Additional to the slim chance that a few people with guts and intelligence might stand up to intimidation from the Abrahamic hordes and defy the taboo on critical thinking about faith issues, as suggested in the previous article, what other prospects might we envision for the Maya endtime?
Having pondered this matter for quite a few years, I am convinced that some kind of momentous shift is indeed immanent on this planet, although it will not, I believe, transpire in a sudden, spectacular way. In many respects, it is already unfolding, and has been for some time: it involves a progressive transformation, rather than a sudden, once-and-for-all breakthrough. I believe this is the view held by a good many people now writing and talking about 2012, such as Daniel Pinchbeck, but there is also a building expectation of a particular breakthrough tied to the date December 21, 2012. The progressive transformation underway might be compared to breaking the sound barrier in a jet: a steady acceleration up to the specific moment, BAZOOM, when the barrier is passed. (I went through the sound barrier twice on the Concorde, which used to level off at a little faster than Mach 2: you don´t feel or hear a thing, but the world outside gets seriously bazoomed!)
We may well wonder, Since when has the steady acceleration to 2012 been in effect, and detectible?
It might be helpful to think of December 2012 as a nodal moment around which events are clustered, before and after. I have found this concept consistently useful in my studies of historical patterns, plotted against stellar and planetary cycles. For instance, 1821 is the nodal moment of the Romantic movement. Constellated around that moment, before and after, are the key events that defined the movement. A nodal moment signals a vortex in time—a “dissipative structure,” to use the odd term proposed by Ilya Prigogine—where the innate evolutionary potential of the human species undergoes review and reworking. Some potentials (reflected in cultural tendencies, discoveries, currents of thought and behavior) dissolve into the vortex, others emerge, simultaneously. Patterns of change anchored in the nodal moment can be imagined as event-ripples that spread around the temporal vortex. (Obviously, current ideas of autopoesis, emergence, and fractality enter into this analogy, prompting us to consider how historical patterns might have self-similar and self-ordinating properties.)
1821 is a nodal moment in a pattern of 172-year intervals, following the cycle of the uranus-neptune conjunctions. It comes ahead to 1992-3, the last time such a conjunction occurred. (The middle node between 1821 and 1993 is 1907, the vortex moment of Modernism.) From 1993 to 2012 is 19 years. Could this be the period of sensed acceleration? Perhaps, but I propose a further permutation of the nodal dating: make 1993 the nodal year between 2012, which is 19 years ahead in time, and 1974, which is 19 years back in time. Then we arrive at the interval 1974 – 2012 (with the midpoint at 1992-3, a key pivotal moment) for the acceleration into the Maya endtime. Readers of Not in His Image may recall that in the last chapter I trace the co emergence of Gaia theory, Goddess studies, and the Gnostic revival ahead to today from around 1974.
One good thing about this timeframe is that it encompasses just one generation, which is neither too long nor too short an interval. People who were working out their world view in 1974 can relate to people coming into their world view on the approach to 2012. The interval is manageable in terms of generational continuity. The experiential lessons accrued by many people in this period of time can be compared and shared by direct interpersonal communication, one generation interfacing with another, without reliance on books, recordings, or other second-hand sources. This is a huge advantage for plotting and navigating the slope of the acceleration.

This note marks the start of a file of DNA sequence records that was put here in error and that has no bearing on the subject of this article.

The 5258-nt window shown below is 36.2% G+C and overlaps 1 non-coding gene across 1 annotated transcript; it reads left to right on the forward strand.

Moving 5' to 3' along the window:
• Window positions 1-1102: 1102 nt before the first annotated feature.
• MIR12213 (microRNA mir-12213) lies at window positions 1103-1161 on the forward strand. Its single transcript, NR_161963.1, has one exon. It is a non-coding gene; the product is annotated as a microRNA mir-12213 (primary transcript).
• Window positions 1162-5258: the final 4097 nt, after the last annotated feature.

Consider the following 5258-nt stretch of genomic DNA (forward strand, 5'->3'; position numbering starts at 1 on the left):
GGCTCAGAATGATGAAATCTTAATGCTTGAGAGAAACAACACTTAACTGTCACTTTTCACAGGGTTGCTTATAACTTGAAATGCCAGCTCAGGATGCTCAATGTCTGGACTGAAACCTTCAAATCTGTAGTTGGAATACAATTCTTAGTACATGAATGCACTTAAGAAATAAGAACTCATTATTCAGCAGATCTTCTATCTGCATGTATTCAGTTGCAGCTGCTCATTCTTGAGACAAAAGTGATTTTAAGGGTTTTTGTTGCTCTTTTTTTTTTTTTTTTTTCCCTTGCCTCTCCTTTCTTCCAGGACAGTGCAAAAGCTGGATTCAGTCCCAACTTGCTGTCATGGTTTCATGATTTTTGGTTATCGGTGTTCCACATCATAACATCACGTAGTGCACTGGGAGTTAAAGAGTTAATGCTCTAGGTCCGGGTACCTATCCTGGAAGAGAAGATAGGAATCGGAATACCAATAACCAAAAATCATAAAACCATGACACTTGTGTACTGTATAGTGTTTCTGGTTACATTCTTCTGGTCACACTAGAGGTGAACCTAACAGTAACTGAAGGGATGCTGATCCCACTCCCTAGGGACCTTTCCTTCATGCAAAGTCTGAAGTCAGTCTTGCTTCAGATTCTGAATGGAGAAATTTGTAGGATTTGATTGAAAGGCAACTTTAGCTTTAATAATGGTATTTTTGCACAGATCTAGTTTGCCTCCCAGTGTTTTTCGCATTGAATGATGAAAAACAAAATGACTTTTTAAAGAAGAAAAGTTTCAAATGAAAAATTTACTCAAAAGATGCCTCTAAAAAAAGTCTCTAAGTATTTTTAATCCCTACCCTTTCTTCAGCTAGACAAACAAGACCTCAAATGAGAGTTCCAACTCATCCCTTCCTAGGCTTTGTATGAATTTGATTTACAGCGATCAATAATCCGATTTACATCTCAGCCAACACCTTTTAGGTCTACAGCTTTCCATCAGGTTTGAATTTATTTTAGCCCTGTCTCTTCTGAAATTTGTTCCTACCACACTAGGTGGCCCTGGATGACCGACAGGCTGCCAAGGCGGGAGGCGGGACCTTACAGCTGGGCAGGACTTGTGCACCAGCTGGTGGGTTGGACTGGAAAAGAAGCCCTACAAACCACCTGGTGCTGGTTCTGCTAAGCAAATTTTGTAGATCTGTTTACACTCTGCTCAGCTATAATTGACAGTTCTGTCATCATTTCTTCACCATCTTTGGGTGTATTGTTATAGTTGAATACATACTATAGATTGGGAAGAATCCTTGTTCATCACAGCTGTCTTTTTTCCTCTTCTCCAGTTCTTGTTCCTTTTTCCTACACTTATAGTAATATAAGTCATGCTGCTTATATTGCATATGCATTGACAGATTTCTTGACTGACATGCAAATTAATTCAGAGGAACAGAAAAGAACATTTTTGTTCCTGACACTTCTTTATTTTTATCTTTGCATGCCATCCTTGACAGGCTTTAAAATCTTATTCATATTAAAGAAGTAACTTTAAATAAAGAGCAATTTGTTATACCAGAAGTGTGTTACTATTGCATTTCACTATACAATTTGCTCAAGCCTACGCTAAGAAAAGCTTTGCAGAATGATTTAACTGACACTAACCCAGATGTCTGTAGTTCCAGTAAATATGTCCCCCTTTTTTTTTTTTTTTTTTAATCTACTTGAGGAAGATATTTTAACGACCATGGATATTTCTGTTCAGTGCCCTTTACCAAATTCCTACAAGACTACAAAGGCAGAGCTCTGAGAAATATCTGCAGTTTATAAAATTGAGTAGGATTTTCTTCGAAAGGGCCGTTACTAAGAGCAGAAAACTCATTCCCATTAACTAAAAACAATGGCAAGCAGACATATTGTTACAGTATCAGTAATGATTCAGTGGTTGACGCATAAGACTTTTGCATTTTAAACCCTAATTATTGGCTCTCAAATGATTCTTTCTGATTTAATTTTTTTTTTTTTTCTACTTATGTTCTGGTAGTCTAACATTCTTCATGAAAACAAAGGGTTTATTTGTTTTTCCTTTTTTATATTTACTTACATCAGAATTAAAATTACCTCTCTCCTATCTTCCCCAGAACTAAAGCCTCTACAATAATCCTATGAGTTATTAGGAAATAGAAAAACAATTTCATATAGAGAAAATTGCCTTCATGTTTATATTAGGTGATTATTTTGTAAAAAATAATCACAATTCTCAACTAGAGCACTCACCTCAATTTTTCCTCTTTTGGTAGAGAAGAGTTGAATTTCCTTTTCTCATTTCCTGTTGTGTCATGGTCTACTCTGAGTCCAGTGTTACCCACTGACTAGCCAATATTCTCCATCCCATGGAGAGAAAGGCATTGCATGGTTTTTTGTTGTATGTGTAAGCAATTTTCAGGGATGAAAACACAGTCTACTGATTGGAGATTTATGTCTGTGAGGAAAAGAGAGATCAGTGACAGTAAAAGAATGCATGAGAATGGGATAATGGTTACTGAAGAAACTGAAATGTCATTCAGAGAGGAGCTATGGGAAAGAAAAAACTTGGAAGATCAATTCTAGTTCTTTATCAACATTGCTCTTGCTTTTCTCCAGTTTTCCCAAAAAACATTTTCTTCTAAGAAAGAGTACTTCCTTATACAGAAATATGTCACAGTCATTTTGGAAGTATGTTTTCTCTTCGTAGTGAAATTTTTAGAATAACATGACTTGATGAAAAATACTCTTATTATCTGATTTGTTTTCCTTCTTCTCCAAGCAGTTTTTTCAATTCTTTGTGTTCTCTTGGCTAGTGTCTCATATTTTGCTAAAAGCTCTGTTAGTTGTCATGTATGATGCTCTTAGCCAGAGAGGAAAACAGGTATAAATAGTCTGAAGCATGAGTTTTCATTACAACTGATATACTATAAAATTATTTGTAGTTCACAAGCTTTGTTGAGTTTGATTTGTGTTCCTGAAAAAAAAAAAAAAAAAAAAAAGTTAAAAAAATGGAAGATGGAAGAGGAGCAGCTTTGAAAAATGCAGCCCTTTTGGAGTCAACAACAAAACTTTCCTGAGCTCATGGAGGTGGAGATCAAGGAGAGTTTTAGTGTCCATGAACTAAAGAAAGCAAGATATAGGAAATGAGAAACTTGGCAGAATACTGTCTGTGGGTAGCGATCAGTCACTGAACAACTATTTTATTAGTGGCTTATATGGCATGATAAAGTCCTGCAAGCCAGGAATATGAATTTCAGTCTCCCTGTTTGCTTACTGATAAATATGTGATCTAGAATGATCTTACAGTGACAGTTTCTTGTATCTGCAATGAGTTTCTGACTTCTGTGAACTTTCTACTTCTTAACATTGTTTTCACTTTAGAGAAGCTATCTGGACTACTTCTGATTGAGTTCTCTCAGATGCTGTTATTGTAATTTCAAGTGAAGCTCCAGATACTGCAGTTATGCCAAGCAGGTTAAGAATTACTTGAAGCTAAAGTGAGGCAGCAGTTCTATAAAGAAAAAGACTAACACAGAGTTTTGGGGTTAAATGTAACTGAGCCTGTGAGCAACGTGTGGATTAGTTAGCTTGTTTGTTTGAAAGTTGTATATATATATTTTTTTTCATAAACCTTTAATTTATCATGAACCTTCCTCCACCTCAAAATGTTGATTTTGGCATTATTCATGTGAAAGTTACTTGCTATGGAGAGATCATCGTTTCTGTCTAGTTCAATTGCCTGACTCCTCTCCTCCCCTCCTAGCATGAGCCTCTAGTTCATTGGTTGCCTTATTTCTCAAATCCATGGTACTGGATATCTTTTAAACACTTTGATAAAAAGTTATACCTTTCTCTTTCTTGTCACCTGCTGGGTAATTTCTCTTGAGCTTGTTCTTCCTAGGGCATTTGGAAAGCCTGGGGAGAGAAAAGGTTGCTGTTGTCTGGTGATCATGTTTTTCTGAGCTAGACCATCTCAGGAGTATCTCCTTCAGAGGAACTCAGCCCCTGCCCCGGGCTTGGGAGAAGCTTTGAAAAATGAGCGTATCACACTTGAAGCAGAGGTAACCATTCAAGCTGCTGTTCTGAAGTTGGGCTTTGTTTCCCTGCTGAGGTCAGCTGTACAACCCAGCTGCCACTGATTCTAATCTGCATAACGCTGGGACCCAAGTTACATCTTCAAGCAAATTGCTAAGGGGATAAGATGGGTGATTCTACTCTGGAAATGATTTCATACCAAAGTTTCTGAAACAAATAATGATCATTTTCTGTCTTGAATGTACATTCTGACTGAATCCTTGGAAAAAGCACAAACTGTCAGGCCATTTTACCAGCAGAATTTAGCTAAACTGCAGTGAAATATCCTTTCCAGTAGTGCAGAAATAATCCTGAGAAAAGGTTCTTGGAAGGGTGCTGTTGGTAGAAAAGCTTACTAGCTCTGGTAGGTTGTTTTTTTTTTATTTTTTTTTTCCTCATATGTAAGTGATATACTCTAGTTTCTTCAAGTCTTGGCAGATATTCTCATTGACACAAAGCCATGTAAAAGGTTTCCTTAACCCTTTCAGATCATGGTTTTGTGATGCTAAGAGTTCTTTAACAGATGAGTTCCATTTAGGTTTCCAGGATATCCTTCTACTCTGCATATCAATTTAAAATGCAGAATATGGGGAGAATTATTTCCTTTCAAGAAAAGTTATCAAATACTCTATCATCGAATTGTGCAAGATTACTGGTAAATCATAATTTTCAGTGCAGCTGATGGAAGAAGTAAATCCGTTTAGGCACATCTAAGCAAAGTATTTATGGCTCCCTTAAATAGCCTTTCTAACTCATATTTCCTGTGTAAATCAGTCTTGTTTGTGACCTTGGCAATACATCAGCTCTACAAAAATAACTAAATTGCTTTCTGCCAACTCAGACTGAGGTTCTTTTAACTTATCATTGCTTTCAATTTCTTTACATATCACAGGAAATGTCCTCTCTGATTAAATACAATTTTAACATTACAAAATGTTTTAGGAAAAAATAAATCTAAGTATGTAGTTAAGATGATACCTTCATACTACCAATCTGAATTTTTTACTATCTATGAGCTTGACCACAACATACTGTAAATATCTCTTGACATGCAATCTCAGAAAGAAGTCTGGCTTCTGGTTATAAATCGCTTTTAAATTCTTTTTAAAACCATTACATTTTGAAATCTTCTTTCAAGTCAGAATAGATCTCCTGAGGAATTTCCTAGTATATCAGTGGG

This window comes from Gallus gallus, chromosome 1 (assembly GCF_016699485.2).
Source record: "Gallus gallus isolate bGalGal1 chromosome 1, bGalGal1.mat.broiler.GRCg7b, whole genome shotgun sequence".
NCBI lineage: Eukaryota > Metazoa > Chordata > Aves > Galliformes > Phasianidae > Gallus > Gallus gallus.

The mythical date arrives if a series of circumstances combine to produce the event. Unlike the profane date, the sacred one is not a measure but a living reality, charged with supernatural forces, which is incarnated in determinate places.
Octavio Paz, The Bow and the Lyre (1967)
What makes 2012 important is that it has been identified as a sacred date, to be distinguished from mundane calendric time. Arguelles originally pointed out that we are entrained by the linear scheme of the Gregorian calendar—along with the patriarchal salvationist program attached to it, I might add. Thus he attempted to introduce a 13-moon, 28-day calendar related (he claims) to biological time, as an alternative way to keep track of what we´re doing. Arguelles´s calendric reform has been dismissed as a distortion of Maya calendrics (true), but it has value by reminding us to reground in lunar and biological timing. A sacred time-keeping device must incorporate both seasonal and (human) somatic rhythms, including, of course, the macro-rhythms of Gaia.
Octavio Paz points out that a sacred date is “not a measure but a living reality.” One problem with Maya calendric speculations is that, once 2012 is identified as a sacred date, it is treated as a measure, factored down, permutated, analyzed, etc. I suggested in the previous essay that such computations can draw attention to themselves and away from what we need to discover in the progression to the endtime. The solution to the Long Count in historical and experiential terms will not be found in the Count itself, i.e., in some grand scheme encoded in it, but in the “living reality” of the eruptions and occlusions of human potential that are right now constellating around the forward nodal moment, 2012.
How, then, to read these “eruptions and occlusions of human potential”? It is tempting to jump imaginatively into a prospective stance and make an inventory of all kinds of events and tendencies that reflect the slope of acceleration. To some extent, this appears to be what I am doing here, but not really… To clarify my approach, I propose a metaphor that locates endtime developments within a single, comprehensive frame of reference. That way, rather than merely pile up an inventory of supposed endtime developments, we can each place ourselves in the developing wave. The language for this metaphor is: the discovery of Next World, compared to Columbus´s discovery of the New World. But with this qualification: Columbus did not merely discover the New World, he discovered the native peoples who inhabited it. Likewise, the discovery of 2012 depends on meeting the natives who inhabit the Next World, the endtime tribes.